Sustainable fashion means finding ways to reduce waste and use resources wisely. This includes reducing the amount of water used for laundry, choosing fabrics that last longer, and buying items made by people who receive fair wages.
Here's how to make your clothes last longer:
Washing repeatedly can make your clothes look dull and worn out. Washing machines use more than half of the water we use every day. Fill the machine and wash more seldom. Try and reduce the amount you wash your clothes. Before washing, take a look and see if the clothes actually are dirty. Often we send perfectly clean clothes in the laundry basket! To save energy, resources and care even more for your clothes, wash on gentle programs and reduce the heat. Did you know that 30°C works just as well as 40°C with moderns detergents? Only hygiene articles benefit from being washed at 60°C to kill off bacteria. True denim lovers advocate to never wash your jeans, making them last longer.
Tumble drying truly wears our clothes out and is harsh on natural materials. The tumble dryer also uses a lot of energy. To keep your clothes looking fresh longer and save energy, hang-dry your clothes. Doing this outside also helps you save time from ironing, as the wind blows away most creases!
Mend your clothes
Who said that all broken clothes should be thrown away? Holes and worn out fabric can be mended beautifully with Sashiko and other visible mending techniques. It takes some practise, creativity and time but done well, it can truly give your old clothes a second life. It's also an up and coming trend as I'm seeing brands selling new clothes already patched up!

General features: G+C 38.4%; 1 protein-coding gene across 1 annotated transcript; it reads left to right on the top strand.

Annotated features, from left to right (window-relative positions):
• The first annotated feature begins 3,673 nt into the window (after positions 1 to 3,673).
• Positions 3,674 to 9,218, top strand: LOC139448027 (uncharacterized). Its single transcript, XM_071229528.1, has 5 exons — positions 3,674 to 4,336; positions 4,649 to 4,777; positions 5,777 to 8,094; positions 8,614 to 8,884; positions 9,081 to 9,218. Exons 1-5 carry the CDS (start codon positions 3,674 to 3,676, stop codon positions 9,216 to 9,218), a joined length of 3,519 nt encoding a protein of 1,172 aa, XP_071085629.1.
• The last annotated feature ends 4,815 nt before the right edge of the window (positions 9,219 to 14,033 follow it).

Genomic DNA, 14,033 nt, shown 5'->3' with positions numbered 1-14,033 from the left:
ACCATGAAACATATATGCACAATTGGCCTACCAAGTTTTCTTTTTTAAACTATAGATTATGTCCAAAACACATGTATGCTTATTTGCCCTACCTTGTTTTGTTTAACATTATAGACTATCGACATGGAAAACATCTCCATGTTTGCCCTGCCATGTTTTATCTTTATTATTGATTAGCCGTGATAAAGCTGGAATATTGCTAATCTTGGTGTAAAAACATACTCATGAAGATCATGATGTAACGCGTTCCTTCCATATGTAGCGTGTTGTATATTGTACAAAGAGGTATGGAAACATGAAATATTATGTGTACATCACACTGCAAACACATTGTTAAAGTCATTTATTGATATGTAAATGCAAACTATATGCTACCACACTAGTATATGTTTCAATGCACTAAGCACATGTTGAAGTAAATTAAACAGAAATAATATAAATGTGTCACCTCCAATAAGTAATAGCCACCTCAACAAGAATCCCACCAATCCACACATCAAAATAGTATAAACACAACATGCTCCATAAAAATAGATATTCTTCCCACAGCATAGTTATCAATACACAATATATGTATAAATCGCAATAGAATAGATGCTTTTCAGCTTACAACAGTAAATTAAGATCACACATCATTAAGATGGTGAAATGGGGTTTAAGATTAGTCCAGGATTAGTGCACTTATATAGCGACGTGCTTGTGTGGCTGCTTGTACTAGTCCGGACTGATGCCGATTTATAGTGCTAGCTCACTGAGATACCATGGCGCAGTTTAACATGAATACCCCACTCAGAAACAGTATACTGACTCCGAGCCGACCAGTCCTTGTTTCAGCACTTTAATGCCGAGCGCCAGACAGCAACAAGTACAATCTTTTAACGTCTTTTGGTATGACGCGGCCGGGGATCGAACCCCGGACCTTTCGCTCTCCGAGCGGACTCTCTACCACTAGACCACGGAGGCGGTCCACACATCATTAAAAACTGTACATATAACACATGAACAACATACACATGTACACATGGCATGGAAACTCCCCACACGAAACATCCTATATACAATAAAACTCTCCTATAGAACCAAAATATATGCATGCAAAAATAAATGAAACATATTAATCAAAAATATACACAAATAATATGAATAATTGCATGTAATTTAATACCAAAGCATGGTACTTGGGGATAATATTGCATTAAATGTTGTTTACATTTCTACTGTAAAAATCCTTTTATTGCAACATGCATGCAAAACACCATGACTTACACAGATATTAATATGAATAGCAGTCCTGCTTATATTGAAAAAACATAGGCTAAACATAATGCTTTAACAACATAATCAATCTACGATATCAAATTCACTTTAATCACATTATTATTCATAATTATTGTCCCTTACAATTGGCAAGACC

Knowing who made your clothes, were they are made and for what purpose makes us care for them more. Small and independent brands, such as Snella, go an extra mile to find the best quality fabrics, and reliable producers. Smaller brands have nothing to hide and have nothing to loose being transparent towards their customers. With cotton prices sky-rocketing, there is no window for waste so all materials have to be used and sold to survive. Smaller brands have no interest in mass production and can better oversee the quality being sold.
Different materials and clothes should be stored in certain ways to look fresh for longer. Wooly jumpers are better off folded away in a cupbord to maintain their shape. Preferably with blocks of cedar wood to keep moths away. Trousers, dresses, shirts and skirts look better hanging on coat hangers to reduce creases. Jersey t-shirts and jeans are perfectly fine to fold up neatly after wash and store them in a chest of drawers.
Wishing you the best of luck with your clothes!